Monday, June 2, 2014

Farm School Spring Series Week Eleven



The Spring season of Farm School is just about over,
and with it, the garden is winding down for summer.

It probably seems strange to folks further north,
as their gardens are just gearing up,
but in the high heat and humidity,
there's not much that grows readily in Central Florida.




 Case in point, Tomato Town has left Dodge.
The Celebrity variety that were being grown here
were not up to snuff for the farmer's market
so they were pulled out.



Unfortunately, the Sweet Millions are also having their share of problems.



 Although we've enjoyed a few harvests from these crops,
there are only a couple of handfuls left for noshing
that haven't been affected by this splitting.



 There are more on the way though!
So far, these transplants look healthy and strong.



Okra is one of the easiest crops to grow,
even in the heat of the summer.
We also checked on the Swiss Chard 
that had been transplanted a couple of weeks ago.
So far, so good.



Worms have been a problem in the collards.
Thankfully, this crop is on its way out anyway.



 Even the newly sown lettuce is being infested.
As Lynn & Faye grow everything pesticide-free,
these buggers are removed by hand-picking.


The okra is basking in the summer-like conditions.
There is an abundance of this growing.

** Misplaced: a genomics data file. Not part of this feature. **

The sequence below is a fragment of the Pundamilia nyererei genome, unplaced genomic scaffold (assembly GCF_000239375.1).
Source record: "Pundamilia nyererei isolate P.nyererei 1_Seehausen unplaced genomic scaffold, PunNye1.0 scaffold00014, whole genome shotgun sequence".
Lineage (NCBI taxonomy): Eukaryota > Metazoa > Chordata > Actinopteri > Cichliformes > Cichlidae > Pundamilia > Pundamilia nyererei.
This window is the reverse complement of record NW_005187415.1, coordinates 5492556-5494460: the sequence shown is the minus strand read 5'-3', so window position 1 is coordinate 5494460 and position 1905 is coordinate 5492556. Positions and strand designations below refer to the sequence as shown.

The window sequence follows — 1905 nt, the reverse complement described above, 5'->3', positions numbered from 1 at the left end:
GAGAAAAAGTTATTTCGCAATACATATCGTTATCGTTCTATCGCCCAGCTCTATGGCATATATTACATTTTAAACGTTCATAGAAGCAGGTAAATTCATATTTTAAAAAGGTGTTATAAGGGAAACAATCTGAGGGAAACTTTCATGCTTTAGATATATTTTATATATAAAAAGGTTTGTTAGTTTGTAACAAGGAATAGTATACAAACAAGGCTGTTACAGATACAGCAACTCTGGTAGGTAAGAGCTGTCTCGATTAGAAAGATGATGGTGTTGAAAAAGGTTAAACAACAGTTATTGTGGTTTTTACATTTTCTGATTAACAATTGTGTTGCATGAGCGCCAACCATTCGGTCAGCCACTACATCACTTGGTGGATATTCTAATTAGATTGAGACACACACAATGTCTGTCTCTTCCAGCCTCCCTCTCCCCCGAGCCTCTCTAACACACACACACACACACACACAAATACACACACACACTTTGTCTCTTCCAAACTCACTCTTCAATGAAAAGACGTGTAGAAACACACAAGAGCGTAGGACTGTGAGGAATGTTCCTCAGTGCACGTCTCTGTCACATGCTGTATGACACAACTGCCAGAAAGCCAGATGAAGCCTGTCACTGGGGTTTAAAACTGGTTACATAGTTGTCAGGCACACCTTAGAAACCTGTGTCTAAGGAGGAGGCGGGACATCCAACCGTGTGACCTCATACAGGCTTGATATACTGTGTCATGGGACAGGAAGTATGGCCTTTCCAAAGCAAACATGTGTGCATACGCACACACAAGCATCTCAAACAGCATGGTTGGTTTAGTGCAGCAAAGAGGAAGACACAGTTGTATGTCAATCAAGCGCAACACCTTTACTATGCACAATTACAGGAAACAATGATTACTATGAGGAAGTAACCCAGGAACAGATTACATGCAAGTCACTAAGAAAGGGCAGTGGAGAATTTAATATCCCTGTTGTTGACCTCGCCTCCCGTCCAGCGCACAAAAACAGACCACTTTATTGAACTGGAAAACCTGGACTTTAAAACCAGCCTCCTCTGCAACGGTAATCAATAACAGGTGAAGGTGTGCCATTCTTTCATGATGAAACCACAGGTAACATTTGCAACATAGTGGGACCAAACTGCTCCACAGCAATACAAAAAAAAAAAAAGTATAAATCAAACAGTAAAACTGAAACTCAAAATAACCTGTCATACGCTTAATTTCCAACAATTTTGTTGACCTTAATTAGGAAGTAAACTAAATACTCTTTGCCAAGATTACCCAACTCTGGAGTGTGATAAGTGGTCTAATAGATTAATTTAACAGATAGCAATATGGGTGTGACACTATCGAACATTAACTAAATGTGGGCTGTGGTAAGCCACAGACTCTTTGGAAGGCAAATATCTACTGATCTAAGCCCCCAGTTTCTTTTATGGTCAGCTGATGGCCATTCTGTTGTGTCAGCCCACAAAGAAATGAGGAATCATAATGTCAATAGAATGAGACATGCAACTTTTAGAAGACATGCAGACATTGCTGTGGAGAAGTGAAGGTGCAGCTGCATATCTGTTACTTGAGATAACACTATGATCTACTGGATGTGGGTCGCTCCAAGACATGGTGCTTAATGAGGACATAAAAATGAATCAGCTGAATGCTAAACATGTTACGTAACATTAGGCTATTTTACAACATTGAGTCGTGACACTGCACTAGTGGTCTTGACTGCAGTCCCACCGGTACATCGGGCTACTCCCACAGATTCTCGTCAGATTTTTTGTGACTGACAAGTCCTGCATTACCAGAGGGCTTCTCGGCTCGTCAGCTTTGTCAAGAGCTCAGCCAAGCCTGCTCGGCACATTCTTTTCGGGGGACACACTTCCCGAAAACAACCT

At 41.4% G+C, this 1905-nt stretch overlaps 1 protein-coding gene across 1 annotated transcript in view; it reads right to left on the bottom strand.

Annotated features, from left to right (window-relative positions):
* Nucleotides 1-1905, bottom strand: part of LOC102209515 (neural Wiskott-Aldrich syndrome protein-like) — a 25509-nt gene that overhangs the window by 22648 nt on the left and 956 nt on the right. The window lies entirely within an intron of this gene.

Some is for pickling and some is to sell fresh.


Beautiful flowers and it tastes good too.
What more could you ask?



 Another crop that is looking strong is the black-eyed peas.



 I couldn't believe it when I saw not only how many more pods were on each plant,



 but the size of the pods themselves must have tripled since last week.



 I can't wait to sample fresh black-eyed peas for the first time.
I've only had them dried.
It'll be fun to shell them and see what kind of flavor they have.



The sugar snap peas are surprising us with lots of blooms and pods.
We had almost given up on getting another crop out of this batch.
They prefer cooler temperatures than what we've been experiencing in the last month.



What a treat if we get even one harvest in June!



 These seed pods are from the Cat's Claw plant,
which Lynn tells me is an invasive species.
Aren't they just amazing?!






Today we worked on sowing more of the 
heat-tolerant lettuce varieties.
Cell packs are filled with Lynn's loose soil mix.


 The soil is leveled out using a flat-edged knife,
then the cell pack is lifted and carefully dropped to settle the soil.


We use tweezers to meticulously place one seed per cell.
 We sowed the Red Sails variety,




 as well as the New Red Fire type.
Cell packs are then placed on trays,
then misted immediately to promote germination.
Covers remain on in the evening until the seedlings pop up.
We also cover them during rainstorms, so as not to disturb the delicate seeds.



 A couple of joyous discoveries were made earlier in the week.
These are Mockingbird eggs.
Faye had found two in the nest,
but when we checked, there were four!
Aren't they darling?



In another tree, these baby cardinals were resting
after an exhausting morning of eating.
Some life, huh?
They sure look cramped in there, don't they?



 Here's some of the good stuff I brought home.
These banana peppers get roasted and added to just about everything.



The cherry tomatoes are so good all by themselves,
but I roast some of these too and add them to tacos,
pasta, rice and beans and whatever else happens to be on the menu.
They really live up to the name Sweet Millions.



Hope you found something useful today at Farm School.

If you'd like to read about the year-long adventure,
check out the tabs under our header!
It starts here.
Enjoy!